So I have very little sympathy for the whole situation. She should never have continued the series.

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    @camp at the end of midnight damon is comin back

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    I can’t believe this. I’m sorry to hear this. I have waited so long for Strange Fate to come out, but if it comes out and says created by lj smith and by (insert name) I WILL NOT BUY IT I PROMISE YOU. However if it appears to have been written by LJ Smith I will def buy, however, since it has been so long I will have to go back and reread the first 3 books… LOL.

    Belinda in GA

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    I have to say I really wasn’t thinking at the time of reading on what difference the writer made. Silly Me!! My daughter got me into the books and she had said I am NOT buying or reading any more of these books because the remainder are to be written by a ghost writer. Well I thought how bad can it be.
    Let me tell you Pretty Bad!!! You can tell the difference and after reading the new one I am right there with my daughter and all other of LJ’s readers in saying no ONE can do it like you do; the passion, the stuff that keeps it interesting and flowing it comes from your heart and no one else can do that. Unless they let you write them I will not be reading any more of them the last was a tremendous let down. They are Crazy and are going to loose a lot of readers because of this decision. I feel so let down like we will be hanging on a wire here forever never able to complete our story. :-( I guess we have all learned lessons here Good Luck to you LJ and I will look for others of your writings!!! Best wishes Loyal reader.

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    [...] Smith” (Unsolicited) – I’m not entirely sure if I will read this or not, given the whole drama that went down with the series essentially being taken from LJ Smith. That kind of bothers me on a moral [...]

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    This truly sucks…. I can’t even believe that she was fired! I admit I have read the first ghostwritten book, but it was not and will never be as good as the books that were actually written by LJ Smith. The Vampire Diaries series are still my favorite books and I love the TV show. I wish LJ was still writing the books because the ghostwriter will never be able to be as amazing as LJ was at writing the series. The Vampire Diaries series changed my life and I cannot believe LJ smith the woman who wrote the beautiful story isn’t writing them anymore! I was so upset when I found out. LJ I am so sorry for you and I hope you will write much much more because if you do I will definitely be reading them! I am so sorry LJ you did not diserve this :(.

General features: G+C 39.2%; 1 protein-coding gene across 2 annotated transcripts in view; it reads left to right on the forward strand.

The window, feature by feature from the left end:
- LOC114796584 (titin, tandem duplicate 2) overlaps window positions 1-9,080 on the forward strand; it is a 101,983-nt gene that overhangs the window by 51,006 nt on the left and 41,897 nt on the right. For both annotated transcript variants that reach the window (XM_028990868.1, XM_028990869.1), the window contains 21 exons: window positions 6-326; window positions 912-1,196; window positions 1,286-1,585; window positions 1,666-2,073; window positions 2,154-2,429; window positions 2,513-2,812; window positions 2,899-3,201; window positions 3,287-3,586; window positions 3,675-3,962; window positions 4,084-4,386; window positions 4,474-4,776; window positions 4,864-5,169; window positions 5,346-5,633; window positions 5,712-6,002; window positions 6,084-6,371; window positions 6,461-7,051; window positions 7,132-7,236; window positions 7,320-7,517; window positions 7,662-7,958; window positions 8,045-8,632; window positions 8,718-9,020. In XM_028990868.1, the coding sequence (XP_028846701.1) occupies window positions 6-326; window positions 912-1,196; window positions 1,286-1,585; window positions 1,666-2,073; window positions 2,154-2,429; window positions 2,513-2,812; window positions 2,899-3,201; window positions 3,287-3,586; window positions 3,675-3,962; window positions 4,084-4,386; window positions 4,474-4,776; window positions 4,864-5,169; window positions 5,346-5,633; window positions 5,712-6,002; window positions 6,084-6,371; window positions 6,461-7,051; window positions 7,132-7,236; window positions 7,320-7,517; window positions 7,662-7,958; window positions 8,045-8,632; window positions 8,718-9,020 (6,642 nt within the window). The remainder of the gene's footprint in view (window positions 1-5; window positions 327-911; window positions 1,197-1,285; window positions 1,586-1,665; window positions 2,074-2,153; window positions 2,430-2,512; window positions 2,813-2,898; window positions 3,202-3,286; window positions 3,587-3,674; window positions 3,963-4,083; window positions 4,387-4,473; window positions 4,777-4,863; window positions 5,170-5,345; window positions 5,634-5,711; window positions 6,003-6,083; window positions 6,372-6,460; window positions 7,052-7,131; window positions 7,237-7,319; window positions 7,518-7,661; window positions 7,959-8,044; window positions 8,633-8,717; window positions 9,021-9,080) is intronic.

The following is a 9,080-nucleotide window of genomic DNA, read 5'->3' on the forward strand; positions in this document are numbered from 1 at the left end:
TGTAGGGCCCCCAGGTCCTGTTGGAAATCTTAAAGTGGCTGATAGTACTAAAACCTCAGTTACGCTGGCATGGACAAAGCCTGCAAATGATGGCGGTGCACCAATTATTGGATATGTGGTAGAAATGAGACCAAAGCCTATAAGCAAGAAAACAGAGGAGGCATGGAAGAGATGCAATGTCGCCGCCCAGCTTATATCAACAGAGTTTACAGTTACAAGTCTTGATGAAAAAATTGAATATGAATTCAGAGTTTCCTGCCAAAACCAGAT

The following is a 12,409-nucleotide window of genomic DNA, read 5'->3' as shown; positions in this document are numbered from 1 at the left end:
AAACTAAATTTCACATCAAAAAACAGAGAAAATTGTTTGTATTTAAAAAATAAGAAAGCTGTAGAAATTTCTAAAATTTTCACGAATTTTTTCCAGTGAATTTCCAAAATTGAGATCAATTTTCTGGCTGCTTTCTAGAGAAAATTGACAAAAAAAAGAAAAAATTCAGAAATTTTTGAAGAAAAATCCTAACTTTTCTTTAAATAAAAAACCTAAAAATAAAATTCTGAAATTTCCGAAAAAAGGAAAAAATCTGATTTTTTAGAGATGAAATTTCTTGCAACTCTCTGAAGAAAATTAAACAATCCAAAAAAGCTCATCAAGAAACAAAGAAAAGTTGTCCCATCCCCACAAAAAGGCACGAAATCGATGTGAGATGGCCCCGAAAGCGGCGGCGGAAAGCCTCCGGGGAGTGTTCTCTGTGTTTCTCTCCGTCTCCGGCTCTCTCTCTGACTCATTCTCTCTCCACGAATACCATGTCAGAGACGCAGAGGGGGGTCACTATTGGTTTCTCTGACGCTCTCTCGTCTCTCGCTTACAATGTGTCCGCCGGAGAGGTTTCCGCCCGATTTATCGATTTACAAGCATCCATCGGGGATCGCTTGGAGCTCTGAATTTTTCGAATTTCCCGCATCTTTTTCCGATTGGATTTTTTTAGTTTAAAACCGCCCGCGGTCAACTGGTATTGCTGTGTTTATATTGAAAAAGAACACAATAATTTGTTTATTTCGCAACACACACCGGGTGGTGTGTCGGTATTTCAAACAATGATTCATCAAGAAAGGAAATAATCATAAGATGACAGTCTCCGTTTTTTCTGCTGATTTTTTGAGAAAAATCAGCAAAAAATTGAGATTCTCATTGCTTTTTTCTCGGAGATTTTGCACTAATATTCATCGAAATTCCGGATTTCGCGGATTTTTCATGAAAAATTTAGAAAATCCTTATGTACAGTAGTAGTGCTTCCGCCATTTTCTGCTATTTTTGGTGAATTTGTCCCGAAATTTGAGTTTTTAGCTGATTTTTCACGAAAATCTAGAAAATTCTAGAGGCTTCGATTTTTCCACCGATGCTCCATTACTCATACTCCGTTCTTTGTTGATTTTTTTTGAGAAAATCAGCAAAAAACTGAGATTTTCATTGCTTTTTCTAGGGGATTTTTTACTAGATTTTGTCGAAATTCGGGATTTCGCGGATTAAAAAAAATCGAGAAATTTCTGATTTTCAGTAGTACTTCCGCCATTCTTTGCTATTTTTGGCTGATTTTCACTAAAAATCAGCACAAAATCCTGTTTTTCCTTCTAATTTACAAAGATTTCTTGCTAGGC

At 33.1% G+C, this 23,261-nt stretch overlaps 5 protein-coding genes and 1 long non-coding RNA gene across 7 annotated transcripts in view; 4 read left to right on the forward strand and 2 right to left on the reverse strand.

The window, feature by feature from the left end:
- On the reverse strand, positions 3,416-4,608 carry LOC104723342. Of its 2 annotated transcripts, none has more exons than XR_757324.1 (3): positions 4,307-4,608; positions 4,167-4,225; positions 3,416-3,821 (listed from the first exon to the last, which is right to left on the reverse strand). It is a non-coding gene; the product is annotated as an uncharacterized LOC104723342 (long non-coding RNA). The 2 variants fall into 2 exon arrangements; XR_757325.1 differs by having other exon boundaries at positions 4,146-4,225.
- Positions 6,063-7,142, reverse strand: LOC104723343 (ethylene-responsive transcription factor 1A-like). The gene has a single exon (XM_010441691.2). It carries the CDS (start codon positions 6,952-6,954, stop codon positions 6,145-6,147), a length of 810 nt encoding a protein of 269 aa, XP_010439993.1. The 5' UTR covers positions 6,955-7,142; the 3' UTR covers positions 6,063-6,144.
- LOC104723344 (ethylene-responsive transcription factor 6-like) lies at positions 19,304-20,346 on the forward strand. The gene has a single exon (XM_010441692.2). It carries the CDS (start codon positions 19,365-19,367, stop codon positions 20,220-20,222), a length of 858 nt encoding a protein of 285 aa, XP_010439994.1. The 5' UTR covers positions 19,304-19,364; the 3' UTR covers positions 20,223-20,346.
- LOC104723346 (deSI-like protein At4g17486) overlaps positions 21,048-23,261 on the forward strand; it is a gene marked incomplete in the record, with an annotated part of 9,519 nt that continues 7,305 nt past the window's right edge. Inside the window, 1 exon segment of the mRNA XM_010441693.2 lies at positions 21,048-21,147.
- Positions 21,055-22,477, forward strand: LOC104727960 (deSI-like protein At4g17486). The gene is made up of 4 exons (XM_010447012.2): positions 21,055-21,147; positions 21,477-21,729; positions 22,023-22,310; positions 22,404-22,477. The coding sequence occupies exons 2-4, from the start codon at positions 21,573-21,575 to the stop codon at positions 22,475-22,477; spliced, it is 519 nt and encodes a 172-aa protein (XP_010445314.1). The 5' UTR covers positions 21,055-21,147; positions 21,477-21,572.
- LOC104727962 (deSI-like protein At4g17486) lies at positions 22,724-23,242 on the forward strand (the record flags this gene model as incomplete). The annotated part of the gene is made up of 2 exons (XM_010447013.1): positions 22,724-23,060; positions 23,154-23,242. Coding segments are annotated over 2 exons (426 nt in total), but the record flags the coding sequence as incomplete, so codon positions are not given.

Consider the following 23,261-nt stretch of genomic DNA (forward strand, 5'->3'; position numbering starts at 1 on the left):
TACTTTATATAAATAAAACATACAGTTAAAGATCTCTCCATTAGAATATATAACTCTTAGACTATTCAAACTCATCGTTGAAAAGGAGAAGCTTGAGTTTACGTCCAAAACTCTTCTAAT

Love, Emily

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    I am so SAD this has happened to L.J. Smith. She’s been one of my favorite authors for years now, and then is just beyond words… She’s a wonderful person for saying she doesn’t want people to boycott the company that did this, even after they did this to her. We love you L.J!! I will always support anything she writes, although I can’t support the new vampire diaries. The soul has gone out of the story – you can feel it when you read it. I’m so sorry this happened to her. </3

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    [...] Van Hylckama Vlieg, P. (2011). Interview with L.J. Smith Part Deux | Bookalicious. Retrieved from [...]

  51. Gravatar

    I am huge fan of the show, never read the book I was probably a toddler when it was released and have not stumble upon it until the show was created. I can’t compare books with the show and from what I read the show have gone a totally different path but I am truly grateful to L.J Smith because she created Vampire Diaries without it the show would not have existed . It’s a shame she lost the right to continue/finish the story she created.I’m planing to read the book soon and would definitely buy the ones she wrote and would probably download the other via e-books at piratebay. lol

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    Well, now she can write all the Vampire Diaries books she wants, and get paid for them, now that the new Amazon Kindle Worlds fanfic platform has licensed the Vampire Diaries book world.